I had my reservations about this feature on my first ride in a preproduction version of the new Highlander, but after a week with the system in the real world (and a few trips shuttling around several chatty 30-somethings), I'm satisfied with how transparent Driver Easy Speak is when you're not using it and with how easy it was to make myself heard throughout the cabin without having to turn my head to shout to the third row.
This feature works well with the convex "mommy mirror" that drops down from the sunglasses holder to help busy parents to keep their eyes on the road when dealing with a carload of kids.
Like the gasoline-powered variant, this Highlander Hybrid model is available with a full array of driver-aid technologies, which amount to lots of warning tech but few intervention systems. At this trim level, most of of that tech is bundled up nicely in a Platinum Package.
We have, for example, active high-beams that automatically dims the bright lights when a camera detects the lights of another vehicle ahead to prevent dazzling other drivers. The same camera array is used to detect the lane markers and power the lane-departure warning system that alerts the driver when the vehicle drifts out of its lane without a turn signal at speeds above 35 mph.
Sonar sensors on the rear bumper power the blind-spot-monitoring system that illuminates an LED in the side mirrors when a vehicle is detected in the Highlander's blind spots. These sensors do double duty as proximity sensors when reversing or parking the SUV, working in tandem with the standard rear-view camera system.
There's also a forward-collision warning system and an adaptive cruise-control system, both of which are powered by a forward-facing radar sensor hidden beneath the large "T" logo on the Highlander's grille. Toyota's adaptive cruise system isn't full-range -- many of the more modern setups that we've tested will bring the vehicle to a full stop and even crawl at low speeds. In this case, if the speed of the car ahead drops below about 25 mph, the cruise control will disable itself.
I was able to test a Highlander model that was equipped with an optional Panoramic moonroof with a motorized shade that slid back to reveal a mostly glass roof. Skip this option and you could choose to instead equip a ceiling-mounted rear seat DVD entertainment system. In a world where kids would rather carry their own tablets or portable game consoles, the moonroof is probably the better investment.
The Highlander isn't what I'd call "luxurious," but it is a remarkably quiet car; partially because the cabin is so well insulated and partially because this Hybrid model encourages quiet, electrically assisted driving.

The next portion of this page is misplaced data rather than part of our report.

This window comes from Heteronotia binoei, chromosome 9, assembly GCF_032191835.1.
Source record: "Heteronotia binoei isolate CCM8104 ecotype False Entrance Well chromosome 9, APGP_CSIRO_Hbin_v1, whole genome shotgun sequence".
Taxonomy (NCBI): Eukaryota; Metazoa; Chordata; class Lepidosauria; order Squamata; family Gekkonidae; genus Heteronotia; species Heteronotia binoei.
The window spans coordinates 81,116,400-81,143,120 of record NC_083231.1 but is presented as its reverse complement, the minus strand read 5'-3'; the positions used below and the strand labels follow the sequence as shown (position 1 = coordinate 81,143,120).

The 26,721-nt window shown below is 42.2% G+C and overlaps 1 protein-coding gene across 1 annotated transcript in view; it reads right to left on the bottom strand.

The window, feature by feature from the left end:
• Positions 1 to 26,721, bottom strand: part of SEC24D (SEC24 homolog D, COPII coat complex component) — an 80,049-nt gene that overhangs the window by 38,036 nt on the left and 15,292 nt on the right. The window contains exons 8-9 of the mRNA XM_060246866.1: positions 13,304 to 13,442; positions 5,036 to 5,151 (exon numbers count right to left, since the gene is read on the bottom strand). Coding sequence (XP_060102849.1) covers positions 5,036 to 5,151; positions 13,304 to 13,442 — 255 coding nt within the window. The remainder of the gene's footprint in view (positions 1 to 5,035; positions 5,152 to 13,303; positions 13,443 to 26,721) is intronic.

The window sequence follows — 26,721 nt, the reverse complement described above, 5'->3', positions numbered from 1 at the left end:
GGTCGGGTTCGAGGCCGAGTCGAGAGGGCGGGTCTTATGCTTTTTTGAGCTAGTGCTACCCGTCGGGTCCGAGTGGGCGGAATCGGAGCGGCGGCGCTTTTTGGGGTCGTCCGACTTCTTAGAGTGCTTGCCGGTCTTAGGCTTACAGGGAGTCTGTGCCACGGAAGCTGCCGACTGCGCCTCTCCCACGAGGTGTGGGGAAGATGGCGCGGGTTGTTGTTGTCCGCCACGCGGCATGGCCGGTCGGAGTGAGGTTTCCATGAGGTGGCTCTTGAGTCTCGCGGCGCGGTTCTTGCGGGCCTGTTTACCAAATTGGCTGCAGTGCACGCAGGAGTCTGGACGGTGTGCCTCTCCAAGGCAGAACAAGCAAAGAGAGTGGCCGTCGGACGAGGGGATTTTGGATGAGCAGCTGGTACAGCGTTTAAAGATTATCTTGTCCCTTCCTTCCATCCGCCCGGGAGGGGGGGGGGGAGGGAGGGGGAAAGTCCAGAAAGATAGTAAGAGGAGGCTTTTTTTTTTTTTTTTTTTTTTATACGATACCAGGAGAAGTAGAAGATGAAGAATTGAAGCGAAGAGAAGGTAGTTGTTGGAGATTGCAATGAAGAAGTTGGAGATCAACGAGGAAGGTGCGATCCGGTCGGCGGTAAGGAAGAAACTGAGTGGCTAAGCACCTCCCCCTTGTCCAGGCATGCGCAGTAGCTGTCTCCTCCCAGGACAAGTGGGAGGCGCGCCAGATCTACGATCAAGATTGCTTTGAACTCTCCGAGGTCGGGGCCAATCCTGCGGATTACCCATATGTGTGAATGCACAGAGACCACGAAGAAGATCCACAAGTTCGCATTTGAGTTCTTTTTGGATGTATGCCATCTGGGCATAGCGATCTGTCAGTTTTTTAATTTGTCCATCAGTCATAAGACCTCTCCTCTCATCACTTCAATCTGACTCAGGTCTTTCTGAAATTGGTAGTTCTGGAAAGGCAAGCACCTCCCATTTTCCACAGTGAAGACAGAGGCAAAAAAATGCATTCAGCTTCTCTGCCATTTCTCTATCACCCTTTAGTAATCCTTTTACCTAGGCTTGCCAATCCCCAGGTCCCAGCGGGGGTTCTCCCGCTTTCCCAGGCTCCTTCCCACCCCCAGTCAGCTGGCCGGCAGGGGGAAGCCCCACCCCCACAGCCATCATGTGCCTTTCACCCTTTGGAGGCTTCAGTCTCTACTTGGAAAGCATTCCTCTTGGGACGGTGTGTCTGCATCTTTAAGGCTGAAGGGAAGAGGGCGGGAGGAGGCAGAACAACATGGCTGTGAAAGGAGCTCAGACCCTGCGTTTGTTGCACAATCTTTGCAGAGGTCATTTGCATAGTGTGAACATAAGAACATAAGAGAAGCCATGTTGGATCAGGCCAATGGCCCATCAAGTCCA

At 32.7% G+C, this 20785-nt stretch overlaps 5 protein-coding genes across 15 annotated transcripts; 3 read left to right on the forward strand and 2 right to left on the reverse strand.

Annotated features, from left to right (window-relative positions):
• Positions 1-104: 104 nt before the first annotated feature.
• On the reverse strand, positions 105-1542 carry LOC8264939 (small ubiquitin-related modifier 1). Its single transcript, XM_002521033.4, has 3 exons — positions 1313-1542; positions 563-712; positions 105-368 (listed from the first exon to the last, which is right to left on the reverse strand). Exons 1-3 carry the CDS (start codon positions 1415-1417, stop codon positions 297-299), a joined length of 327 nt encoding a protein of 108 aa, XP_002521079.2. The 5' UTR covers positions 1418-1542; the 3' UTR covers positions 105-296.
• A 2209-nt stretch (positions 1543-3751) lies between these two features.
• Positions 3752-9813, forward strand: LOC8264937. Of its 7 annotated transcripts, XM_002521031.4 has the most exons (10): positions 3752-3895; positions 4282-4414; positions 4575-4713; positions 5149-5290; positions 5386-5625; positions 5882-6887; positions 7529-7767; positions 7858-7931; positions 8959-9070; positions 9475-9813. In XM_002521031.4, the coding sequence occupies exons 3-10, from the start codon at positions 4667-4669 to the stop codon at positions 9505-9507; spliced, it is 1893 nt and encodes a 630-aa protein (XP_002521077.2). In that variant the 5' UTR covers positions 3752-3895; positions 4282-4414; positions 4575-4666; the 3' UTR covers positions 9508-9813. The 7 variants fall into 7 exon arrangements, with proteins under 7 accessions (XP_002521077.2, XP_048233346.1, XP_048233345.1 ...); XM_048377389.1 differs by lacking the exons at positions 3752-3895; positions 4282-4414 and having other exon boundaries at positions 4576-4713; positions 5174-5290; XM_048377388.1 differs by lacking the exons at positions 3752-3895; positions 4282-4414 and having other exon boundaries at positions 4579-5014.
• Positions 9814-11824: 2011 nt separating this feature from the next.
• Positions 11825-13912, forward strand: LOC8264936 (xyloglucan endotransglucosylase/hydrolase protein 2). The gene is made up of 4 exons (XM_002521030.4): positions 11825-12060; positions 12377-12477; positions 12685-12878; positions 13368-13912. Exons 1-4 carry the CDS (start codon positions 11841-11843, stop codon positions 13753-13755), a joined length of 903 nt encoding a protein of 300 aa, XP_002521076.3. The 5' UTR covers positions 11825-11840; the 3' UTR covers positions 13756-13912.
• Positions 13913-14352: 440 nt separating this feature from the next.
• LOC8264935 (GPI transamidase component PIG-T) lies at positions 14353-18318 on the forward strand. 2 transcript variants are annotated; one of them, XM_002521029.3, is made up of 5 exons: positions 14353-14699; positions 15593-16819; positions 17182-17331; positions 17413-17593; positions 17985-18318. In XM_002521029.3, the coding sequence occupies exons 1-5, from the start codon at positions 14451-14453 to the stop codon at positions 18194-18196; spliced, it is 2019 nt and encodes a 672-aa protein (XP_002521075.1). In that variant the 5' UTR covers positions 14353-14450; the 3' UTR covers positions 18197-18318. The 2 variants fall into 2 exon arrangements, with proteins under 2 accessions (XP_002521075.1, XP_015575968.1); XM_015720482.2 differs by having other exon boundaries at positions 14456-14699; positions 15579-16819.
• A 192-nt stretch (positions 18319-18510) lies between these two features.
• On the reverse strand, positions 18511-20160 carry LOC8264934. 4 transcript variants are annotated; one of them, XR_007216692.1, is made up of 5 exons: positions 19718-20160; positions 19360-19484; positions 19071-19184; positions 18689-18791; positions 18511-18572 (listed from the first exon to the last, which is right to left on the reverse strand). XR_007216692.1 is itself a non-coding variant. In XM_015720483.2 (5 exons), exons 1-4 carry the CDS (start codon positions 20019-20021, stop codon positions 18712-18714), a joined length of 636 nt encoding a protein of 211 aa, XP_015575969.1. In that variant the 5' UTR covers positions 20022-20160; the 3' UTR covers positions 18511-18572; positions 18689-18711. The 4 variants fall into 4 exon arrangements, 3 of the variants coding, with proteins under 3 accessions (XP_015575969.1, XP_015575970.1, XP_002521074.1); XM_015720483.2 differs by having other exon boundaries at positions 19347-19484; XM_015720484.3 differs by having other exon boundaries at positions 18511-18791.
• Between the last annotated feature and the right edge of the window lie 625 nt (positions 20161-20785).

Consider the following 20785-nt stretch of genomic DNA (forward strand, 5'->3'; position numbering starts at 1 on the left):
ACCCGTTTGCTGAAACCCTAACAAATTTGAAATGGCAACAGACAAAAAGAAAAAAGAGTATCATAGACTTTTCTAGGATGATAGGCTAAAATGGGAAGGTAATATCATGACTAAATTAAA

As a result, the optional JBL GreenEdge audio system doesn't have to work very hard to sound good. I was pleased with the staging and stereo channel separation that I was able to hear over the course of a few test tracks. Voices, strong midranges, and delicate highs are what this 10-speaker system does best. Heavy and clean bass reproduction isn't its strong point -- in fact, we noticed a bit of door-panel rattle in our two previous tests of the gasoline Highlander -- but the Hybrid's quiet cabin allows you to listen comfortably at lower volumes, below the threshold of bass distortion.
The Highlander's cabin seems mostly well sorted out, with neat features to be discovered here and there. One of my favorites was a mobile phone shelf located below the infotainment system where the driver or passenger can stow their cellphones without occupying a cupholder. This shelf featured a small cable management pass-through that allowed a USB or charging cable to be passed through to the 12-volt power outlet below and keeping users from having to deal with cords being draped across the center console.
Speaking of the center console, opening the armrest's sliding covers reveals a storage cavity large enough to fit a small laptop or a few tablets, which is great for hiding away valuables when parked.
Additionally, I liked the Highlander's power lift gate, which featured a separate openable rear glass window hatch. Most users will probably use this small liftable window only a few times, but it's nice to know that it's there.
Though the gasoline variants of the 2014 Toyota Highlander are available in a variety of trim levels, starting as low as $29,215 for the LE four-cylinder FWD, the Highlander Hybrid starts at $47,300. As the top-tier model, the Hybrid comes pretty close to fully loaded with premium audio, Entune connected tech, and the upgraded leather interior trim.
Our fully-loaded Hybrid Limited with Platinum Package rolls out at a range-topping MSRP of $49,790. For the money, the Platinum Package adds the aforementioned driver-aid tech, the automatic high-beam headlamps, the panoramic moonroof, and heating to the steering wheel and second-row captain's chairs.
|Model||2014 Toyota Highlander Hybrid|
|Powertrain||3.5L V-6, Hybrid Synergy Drive, eCVT, AWD-i|
|EPA fuel economy||27 city, 28 highway, 28 combined mpg|
|Observed fuel economy||28.5 mpg|
|Navigation||Standard with Entune/Bing destination search|
|Bluetooth phone support||Standard|
|Digital audio sources||Bluetooth audio streaming, USB, 3.5mm analog auxiliary input, Entune apps, CD, HD Radio, satellite radio|
|Audio system||JBL Green Edge premium audio|
|Driver aids||Adaptive cruise control, forward-collision warning, blind-spot monitoring, rear camera and proximity sensors, lane-keeping alert, automatic high-beam headlamps|
|Price as tested||$50,875|